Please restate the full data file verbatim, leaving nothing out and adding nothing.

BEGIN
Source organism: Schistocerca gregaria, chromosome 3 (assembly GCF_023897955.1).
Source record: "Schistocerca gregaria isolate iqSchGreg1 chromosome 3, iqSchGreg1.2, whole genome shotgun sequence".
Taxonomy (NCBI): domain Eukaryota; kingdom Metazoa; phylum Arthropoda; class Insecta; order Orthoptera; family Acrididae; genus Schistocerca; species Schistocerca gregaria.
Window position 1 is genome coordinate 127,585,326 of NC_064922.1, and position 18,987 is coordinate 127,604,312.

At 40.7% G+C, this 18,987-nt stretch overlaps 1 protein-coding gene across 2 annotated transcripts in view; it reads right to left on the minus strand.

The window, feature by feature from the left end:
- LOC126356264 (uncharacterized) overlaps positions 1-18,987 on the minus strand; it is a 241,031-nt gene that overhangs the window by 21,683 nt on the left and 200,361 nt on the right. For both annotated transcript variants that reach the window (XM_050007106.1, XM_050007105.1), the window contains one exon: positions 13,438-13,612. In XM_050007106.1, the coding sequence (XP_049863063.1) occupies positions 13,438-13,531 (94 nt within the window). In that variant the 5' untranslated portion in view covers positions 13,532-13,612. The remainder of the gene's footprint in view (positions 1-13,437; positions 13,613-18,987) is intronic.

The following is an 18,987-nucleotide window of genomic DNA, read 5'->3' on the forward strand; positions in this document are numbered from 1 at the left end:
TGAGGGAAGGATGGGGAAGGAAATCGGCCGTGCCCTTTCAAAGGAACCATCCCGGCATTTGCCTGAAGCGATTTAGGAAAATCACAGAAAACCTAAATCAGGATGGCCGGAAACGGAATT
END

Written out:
Source organism: Schistocerca gregaria, chromosome 3 (assembly GCF_023897955.1).
Source record: "Schistocerca gregaria isolate iqSchGreg1 chromosome 3, iqSchGreg1.2, whole genome shotgun sequence".
Taxonomy (NCBI): domain Eukaryota; kingdom Metazoa; phylum Arthropoda; class Insecta; order Orthoptera; family Acrididae; genus Schistocerca; species Schistocerca gregaria.
Window position 1 is genome coordinate 127,585,326 of NC_064922.1, and position 18,987 is coordinate 127,604,312.

At 40.7% G+C, this 18,987-nt stretch overlaps 1 protein-coding gene across 2 annotated transcripts in view; it reads right to left on the minus strand.

The window, feature by feature from the left end:
- LOC126356264 (uncharacterized) overlaps positions 1-18,987 on the minus strand; it is a 241,031-nt gene that overhangs the window by 21,683 nt on the left and 200,361 nt on the right. For both annotated transcript variants that reach the window (XM_050007106.1, XM_050007105.1), the window contains one exon: positions 13,438-13,612. In XM_050007106.1, the coding sequence (XP_049863063.1) occupies positions 13,438-13,531 (94 nt within the window). In that variant the 5' untranslated portion in view covers positions 13,532-13,612. The remainder of the gene's footprint in view (positions 1-13,437; positions 13,613-18,987) is intronic.

The following is an 18,987-nucleotide window of genomic DNA, read 5'->3' on the forward strand; positions in this document are numbered from 1 at the left end:
TGAGGGAAGGATGGGGAAGGAAATCGGCCGTGCCCTTTCAAAGGAACCATCCCGGCATTTGCCTGAAGCGATTTAGGAAAATCACAGAAAACCTAAATCAGGATGGCCGGAAACGGAATT